"The Amontillado!" ejaculated my friend, not yet recovered from his astonishment.
"True," I replied; "the Amontillado."
As I said these words I busied myself among the pile of bones of which I have before spoken. Throwing them aside, I soon uncovered a quantity of building stone and mortar. With these materials and with the aid of my trowel, I began vigorously to wall up the entrance of the niche.
I had scarcely laid the first tier of the masonry when I discovered that the intoxication of Fortunato had in a great measure worn off. The earliest indication I had of this was a low moaning cry from the depth of the recess. It was not the cry of a drunken man. There was then a long and obstinate silence. I laid the second tier, and the third, and the fourth; and then I heard the furious vibrations of the chain. The noise lasted for several minutes, during which, that I might hearken to it with the more satisfaction, I ceased my labours and sat down upon the bones. When at last the clanking subsided, I resumed the trowel, and finished without interruption the fifth, the sixth, and the seventh tier. The wall was now nearly upon a level with my breast. I again paused, and holding the flambeaux over the mason-work, threw a few feeble rays upon the figure within.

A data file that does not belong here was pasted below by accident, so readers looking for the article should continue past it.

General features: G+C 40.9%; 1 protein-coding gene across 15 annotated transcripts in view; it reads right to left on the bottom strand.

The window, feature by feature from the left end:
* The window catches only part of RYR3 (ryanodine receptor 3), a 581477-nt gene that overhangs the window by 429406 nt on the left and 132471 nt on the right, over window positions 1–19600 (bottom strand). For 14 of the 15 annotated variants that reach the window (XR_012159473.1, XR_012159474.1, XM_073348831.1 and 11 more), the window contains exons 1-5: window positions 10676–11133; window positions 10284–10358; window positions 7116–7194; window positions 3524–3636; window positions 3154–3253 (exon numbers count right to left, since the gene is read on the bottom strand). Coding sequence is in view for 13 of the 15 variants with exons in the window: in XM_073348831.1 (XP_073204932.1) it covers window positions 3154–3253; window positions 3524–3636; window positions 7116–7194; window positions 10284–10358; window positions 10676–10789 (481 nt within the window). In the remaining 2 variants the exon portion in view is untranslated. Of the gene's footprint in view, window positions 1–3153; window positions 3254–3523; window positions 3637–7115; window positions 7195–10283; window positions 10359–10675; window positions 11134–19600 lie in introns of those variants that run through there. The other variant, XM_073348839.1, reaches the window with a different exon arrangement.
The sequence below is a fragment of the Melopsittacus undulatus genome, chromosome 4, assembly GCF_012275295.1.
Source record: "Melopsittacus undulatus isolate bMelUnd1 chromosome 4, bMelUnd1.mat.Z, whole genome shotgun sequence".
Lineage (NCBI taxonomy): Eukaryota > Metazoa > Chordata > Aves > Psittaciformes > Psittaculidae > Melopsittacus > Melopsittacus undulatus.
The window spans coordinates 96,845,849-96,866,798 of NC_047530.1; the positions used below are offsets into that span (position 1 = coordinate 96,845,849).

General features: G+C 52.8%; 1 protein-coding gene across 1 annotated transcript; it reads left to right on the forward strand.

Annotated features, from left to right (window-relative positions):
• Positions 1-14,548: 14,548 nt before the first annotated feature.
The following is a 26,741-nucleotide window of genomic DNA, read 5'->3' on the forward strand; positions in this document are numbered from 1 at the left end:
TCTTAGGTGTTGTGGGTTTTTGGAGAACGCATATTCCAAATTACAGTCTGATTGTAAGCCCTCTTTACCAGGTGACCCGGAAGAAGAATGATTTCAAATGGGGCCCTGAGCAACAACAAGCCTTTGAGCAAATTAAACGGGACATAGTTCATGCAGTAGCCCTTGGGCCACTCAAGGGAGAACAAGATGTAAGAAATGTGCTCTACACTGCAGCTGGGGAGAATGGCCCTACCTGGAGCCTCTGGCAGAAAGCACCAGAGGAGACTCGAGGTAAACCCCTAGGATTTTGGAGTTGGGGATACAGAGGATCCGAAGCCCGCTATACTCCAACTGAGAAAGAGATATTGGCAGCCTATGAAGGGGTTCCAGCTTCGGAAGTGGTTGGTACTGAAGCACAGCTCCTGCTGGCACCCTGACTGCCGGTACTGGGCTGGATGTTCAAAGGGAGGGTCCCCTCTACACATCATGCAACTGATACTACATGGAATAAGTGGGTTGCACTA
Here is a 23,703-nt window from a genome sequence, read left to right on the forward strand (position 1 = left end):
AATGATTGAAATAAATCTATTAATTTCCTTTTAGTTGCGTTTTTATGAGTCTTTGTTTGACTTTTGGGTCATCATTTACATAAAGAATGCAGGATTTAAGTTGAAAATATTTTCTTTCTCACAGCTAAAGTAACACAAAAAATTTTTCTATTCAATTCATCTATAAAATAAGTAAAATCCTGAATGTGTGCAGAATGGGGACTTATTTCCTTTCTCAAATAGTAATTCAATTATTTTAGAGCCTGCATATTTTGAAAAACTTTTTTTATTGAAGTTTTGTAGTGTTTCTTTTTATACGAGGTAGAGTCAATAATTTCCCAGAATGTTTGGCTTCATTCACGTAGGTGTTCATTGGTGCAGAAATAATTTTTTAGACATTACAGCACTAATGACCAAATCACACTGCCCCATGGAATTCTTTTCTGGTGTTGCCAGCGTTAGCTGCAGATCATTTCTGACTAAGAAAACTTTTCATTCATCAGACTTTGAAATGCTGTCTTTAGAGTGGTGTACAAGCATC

A succession of loud and shrill screams, bursting suddenly from the throat of the chained form, seemed to thrust me violently back. For a brief moment I hesitated, I trembled. Unsheathing my rapier, I began to grope with it about the recess; but the thought of an instant reassured me. I placed my hand upon the solid fabric of the catacombs, and felt satisfied. I reapproached the wall; I replied to the yells of him who clamoured. I re-echoed, I aided, I surpassed them in volume and in strength. I did this, and the clamourer grew still.